SCENE 1: “Jasmine arrives at the airport of a new country”
SCENE 2: “Jasmine drops her bag and a handsome man, Steve picks is up, and returns it they exchange smiles”
SCENE 3: “Jasmine arrives at passport control, can’t find her passport.”

I speculate that you could get summaries as long as 1000 tokens here.

STEP 3: Expand the Scenes

I guess, here things start getting complicated. It will be hard to keep the book “on topic”. because of token limitations. And how connected things are in a book, how do you set up things you’lll pay off later on, etc.

But theoretically, you could, with the summary of the book, create prompts to expand scenes.

But with each prompt creating you create you’ll need to devise the mechanisms to keep GPT3 on topic.

Ok, I rambled enough, but I hope that this was useful or at least some food for thought.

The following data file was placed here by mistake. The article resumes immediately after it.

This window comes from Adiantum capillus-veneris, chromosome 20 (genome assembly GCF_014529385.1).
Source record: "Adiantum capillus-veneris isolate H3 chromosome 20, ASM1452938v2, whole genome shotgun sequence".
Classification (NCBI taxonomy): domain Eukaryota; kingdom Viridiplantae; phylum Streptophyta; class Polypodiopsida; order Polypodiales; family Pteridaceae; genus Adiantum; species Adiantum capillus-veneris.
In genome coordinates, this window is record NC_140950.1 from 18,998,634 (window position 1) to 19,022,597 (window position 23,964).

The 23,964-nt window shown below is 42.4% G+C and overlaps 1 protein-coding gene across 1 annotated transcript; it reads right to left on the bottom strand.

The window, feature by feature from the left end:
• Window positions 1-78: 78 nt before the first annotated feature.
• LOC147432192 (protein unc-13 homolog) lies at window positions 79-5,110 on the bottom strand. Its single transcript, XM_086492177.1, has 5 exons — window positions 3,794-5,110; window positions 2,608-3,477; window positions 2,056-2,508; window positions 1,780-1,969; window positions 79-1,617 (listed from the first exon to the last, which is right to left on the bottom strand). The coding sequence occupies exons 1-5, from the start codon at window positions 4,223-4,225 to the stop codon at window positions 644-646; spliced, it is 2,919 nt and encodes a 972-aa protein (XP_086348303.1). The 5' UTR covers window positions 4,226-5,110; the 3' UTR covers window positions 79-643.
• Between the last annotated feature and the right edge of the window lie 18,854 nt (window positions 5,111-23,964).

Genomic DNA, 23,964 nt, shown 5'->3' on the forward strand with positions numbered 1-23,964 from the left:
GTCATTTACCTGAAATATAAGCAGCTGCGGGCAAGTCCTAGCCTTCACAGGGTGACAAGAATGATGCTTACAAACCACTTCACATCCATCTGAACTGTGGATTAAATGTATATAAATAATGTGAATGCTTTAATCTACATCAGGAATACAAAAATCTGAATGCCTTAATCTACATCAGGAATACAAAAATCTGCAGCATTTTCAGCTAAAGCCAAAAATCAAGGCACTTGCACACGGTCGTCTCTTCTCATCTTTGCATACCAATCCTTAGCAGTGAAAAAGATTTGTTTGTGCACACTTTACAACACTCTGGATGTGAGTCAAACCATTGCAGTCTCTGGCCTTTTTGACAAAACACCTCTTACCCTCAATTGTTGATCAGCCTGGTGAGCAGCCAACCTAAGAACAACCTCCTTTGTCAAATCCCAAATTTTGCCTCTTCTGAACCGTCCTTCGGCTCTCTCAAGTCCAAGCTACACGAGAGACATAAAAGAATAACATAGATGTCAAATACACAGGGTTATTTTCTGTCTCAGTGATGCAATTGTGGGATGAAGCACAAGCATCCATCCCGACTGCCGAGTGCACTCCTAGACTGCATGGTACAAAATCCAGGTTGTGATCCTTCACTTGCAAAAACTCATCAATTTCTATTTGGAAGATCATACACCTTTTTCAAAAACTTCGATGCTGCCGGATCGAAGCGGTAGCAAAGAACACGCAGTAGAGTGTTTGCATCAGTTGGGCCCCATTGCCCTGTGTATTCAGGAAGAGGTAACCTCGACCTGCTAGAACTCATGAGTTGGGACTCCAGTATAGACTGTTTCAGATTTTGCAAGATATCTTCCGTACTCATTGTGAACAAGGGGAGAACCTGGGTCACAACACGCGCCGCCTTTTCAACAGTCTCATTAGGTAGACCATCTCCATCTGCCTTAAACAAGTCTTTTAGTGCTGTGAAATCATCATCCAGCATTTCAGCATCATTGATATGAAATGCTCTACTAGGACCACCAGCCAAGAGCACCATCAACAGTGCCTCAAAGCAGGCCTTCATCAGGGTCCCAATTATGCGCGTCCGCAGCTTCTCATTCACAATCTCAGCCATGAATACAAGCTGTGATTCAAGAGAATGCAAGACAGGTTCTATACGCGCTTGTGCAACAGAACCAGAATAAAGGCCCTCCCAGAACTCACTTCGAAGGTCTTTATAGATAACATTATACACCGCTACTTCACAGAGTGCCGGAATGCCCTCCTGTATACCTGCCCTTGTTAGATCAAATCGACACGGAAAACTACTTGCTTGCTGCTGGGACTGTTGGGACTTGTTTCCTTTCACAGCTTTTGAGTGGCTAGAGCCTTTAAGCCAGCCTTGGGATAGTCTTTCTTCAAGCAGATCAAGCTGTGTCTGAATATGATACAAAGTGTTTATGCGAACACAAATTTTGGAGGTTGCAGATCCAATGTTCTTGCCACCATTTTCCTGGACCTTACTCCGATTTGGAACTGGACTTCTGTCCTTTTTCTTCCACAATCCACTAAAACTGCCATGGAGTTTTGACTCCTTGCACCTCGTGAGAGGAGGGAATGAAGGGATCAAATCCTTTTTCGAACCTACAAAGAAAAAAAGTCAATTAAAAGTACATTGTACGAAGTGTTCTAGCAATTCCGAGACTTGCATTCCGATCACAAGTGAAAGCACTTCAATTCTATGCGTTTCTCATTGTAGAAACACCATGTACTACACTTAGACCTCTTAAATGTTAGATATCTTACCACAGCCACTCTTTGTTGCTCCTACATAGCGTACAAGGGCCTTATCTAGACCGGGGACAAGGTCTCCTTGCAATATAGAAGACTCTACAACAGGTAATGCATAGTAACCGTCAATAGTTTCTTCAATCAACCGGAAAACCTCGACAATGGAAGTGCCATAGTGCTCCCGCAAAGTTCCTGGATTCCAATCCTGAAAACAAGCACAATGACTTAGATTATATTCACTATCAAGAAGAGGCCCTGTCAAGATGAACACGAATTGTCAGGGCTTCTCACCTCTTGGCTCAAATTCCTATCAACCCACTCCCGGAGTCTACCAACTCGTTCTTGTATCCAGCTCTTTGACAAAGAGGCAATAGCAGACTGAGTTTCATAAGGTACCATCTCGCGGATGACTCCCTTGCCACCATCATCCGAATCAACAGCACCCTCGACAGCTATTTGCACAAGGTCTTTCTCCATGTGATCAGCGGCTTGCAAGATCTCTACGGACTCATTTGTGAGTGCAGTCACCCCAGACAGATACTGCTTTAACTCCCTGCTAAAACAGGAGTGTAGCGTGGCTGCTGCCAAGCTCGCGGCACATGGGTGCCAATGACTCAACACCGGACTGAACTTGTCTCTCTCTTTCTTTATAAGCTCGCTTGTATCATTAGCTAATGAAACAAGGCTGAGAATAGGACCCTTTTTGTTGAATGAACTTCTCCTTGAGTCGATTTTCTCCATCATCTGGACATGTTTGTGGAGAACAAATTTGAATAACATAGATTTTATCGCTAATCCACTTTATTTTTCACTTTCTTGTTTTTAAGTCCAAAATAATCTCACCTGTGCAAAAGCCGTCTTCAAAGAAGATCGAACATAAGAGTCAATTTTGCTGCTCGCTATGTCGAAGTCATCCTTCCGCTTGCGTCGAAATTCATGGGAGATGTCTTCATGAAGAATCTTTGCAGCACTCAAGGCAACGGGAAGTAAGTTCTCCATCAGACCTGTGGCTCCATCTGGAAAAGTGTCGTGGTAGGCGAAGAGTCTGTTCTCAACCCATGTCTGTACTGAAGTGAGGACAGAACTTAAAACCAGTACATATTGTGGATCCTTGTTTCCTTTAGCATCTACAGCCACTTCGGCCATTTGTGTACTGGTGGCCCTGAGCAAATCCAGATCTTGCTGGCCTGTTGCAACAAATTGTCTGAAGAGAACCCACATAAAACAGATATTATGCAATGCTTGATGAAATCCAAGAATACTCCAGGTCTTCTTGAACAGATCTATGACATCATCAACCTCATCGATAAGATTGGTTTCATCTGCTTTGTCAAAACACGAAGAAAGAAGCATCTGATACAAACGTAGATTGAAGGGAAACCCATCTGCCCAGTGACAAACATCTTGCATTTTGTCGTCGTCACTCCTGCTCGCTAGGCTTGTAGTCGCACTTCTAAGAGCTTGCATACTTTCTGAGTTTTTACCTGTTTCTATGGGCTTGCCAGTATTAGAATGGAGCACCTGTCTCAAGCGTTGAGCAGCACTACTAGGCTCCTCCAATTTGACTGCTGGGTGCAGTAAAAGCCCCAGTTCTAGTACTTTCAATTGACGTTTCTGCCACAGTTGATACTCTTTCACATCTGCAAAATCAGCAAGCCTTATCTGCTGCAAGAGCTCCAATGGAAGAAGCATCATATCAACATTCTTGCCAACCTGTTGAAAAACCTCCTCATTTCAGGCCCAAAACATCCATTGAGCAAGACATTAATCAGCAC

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Lots of food for thought here, indeed. There are so many different ways to write a novel and I can see how GPT-3 could be used with this approach. Roughly speaking, I think writers fall into two broad categories, plotters and seekers. Plotters start out by developing a structure, an outline, a pre-determined set of themes. Seekers blindly plow forward and see where the characters and language take them and let the structure rise subconsciously as a byproduct of the process. For what it’s worth, I’m the latter sort of writer, so I’m looking at GPT-3 thinking about how to incorporate it into my process.

I never work with an outline ahead of time, though in later drafts I make endless lists of scenes and chapters to try to detect the latent structure that’s already there. I’m a fan of the late-draft outline rather than the first draft outline. I’ve had numerous occasions when I only start realizing what a story or novel really “means” after it’s been published. I find it impossible to engineer subtext; for me it has to appear as a byproduct.